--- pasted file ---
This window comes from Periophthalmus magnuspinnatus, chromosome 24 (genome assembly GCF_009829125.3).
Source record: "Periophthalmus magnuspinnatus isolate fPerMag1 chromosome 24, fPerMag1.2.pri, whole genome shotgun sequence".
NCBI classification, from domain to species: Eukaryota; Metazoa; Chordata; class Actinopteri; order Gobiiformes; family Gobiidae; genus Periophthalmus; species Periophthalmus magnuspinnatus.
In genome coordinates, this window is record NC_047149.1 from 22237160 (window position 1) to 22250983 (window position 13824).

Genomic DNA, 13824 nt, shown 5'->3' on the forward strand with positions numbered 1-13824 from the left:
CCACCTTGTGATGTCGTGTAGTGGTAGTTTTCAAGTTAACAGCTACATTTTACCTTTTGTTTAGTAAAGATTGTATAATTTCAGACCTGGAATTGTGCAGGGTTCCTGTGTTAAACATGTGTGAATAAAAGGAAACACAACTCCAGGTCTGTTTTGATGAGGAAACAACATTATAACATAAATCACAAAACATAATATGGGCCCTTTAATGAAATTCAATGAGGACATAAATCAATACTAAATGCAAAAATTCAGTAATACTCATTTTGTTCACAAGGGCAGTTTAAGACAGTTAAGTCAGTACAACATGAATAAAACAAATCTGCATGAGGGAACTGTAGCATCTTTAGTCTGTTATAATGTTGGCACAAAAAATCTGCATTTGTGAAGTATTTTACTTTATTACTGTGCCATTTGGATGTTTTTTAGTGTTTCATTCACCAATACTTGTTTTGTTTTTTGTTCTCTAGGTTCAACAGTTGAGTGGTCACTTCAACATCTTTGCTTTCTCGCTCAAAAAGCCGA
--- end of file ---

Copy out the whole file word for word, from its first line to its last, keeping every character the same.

This window comes from Periophthalmus magnuspinnatus, chromosome 24 (genome assembly GCF_009829125.3).
Source record: "Periophthalmus magnuspinnatus isolate fPerMag1 chromosome 24, fPerMag1.2.pri, whole genome shotgun sequence".
NCBI classification, from domain to species: Eukaryota; Metazoa; Chordata; class Actinopteri; order Gobiiformes; family Gobiidae; genus Periophthalmus; species Periophthalmus magnuspinnatus.
In genome coordinates, this window is record NC_047149.1 from 22237160 (window position 1) to 22250983 (window position 13824).

Genomic DNA, 13824 nt, shown 5'->3' on the forward strand with positions numbered 1-13824 from the left:
CCACCTTGTGATGTCGTGTAGTGGTAGTTTTCAAGTTAACAGCTACATTTTACCTTTTGTTTAGTAAAGATTGTATAATTTCAGACCTGGAATTGTGCAGGGTTCCTGTGTTAAACATGTGTGAATAAAAGGAAACACAACTCCAGGTCTGTTTTGATGAGGAAACAACATTATAACATAAATCACAAAACATAATATGGGCCCTTTAATGAAATTCAATGAGGACATAAATCAATACTAAATGCAAAAATTCAGTAATACTCATTTTGTTCACAAGGGCAGTTTAAGACAGTTAAGTCAGTACAACATGAATAAAACAAATCTGCATGAGGGAACTGTAGCATCTTTAGTCTGTTATAATGTTGGCACAAAAAATCTGCATTTGTGAAGTATTTTACTTTATTACTGTGCCATTTGGATGTTTTTTAGTGTTTCATTCACCAATACTTGTTTTGTTTTTTGTTCTCTAGGTTCAACAGTTGAGTGGTCACTTCAACATCTTTGCTTTCTCGCTCAAAAAGCCGA